ABO Blood Group

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Represented by three major types of alleles (human chromosome 9q34) displaying codominance (see Table A2).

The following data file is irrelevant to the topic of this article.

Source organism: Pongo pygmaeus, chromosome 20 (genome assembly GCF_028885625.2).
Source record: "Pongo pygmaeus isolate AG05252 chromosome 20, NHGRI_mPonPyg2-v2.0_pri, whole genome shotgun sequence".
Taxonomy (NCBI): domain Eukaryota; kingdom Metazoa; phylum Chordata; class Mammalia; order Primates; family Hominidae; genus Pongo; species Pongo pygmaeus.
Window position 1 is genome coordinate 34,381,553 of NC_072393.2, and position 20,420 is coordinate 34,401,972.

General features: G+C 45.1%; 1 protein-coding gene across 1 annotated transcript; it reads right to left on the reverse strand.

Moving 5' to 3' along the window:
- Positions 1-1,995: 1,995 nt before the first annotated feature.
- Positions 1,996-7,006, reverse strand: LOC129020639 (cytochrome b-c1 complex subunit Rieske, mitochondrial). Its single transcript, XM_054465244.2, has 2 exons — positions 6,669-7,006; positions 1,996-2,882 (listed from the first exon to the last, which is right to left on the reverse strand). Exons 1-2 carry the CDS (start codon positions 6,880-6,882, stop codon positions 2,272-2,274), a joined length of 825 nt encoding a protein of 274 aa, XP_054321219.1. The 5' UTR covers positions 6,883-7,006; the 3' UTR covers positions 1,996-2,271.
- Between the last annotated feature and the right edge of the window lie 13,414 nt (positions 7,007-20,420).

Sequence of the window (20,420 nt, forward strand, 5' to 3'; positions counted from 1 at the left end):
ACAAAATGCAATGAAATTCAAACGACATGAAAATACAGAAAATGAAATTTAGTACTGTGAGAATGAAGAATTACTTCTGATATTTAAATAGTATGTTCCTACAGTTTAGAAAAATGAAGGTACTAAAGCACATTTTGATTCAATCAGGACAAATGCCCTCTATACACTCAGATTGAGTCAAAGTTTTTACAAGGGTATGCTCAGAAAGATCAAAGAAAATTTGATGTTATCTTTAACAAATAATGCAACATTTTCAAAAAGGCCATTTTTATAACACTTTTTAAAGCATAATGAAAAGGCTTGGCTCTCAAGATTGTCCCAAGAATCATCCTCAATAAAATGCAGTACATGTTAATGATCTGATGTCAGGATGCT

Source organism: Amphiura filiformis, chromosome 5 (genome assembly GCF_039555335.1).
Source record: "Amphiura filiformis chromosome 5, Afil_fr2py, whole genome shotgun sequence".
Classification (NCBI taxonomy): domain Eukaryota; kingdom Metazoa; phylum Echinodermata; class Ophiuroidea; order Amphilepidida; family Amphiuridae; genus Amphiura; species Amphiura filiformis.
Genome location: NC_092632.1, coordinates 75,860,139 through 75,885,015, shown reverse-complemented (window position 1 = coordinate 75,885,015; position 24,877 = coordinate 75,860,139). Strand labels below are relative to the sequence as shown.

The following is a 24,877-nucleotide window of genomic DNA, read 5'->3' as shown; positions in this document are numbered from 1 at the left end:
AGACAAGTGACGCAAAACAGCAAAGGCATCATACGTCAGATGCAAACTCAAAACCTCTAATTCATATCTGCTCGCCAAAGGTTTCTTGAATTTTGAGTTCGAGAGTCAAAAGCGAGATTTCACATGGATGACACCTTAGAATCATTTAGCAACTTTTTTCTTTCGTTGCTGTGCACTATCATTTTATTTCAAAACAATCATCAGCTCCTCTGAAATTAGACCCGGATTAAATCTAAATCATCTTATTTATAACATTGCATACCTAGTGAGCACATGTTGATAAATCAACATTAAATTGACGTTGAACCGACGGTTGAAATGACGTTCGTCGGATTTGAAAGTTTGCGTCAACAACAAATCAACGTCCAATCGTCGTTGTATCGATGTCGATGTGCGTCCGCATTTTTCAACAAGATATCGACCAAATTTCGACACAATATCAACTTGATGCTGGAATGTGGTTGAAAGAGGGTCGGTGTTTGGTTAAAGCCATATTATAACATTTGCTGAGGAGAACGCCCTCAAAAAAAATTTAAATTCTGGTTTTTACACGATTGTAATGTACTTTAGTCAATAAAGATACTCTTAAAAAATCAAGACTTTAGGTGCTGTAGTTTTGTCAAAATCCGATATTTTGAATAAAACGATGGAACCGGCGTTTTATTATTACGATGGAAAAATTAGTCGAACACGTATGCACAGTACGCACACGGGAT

These blood types are extremely important because inappropriate mixing (in blood transfusion) results in agglutination that prevents the flow of blood through the veins and oxygen transfer, and it is potentially lethal. These antigens are actually carbohydrates (attached to polypeptides), and the genes A and B specify α-d-N-acetylgalactosaminyltransferase and α-d-galactosyltransferase enzymes, respectively. Gene O is not active as an enzyme. The A and B enzymes (Mr about 100,000) are dimeric and structurally similar to each other. The A and B molecules are identified as A and B antigens. Occasionally maternal antibodies against the A and B antigens may enter, through the placenta, the fetal blood stream and affect adversely the erythrocytes causing anemia and hyperbilirubinemia. In such cases medical treatment may be required. The ABO system has also a limited use in forensic medic ...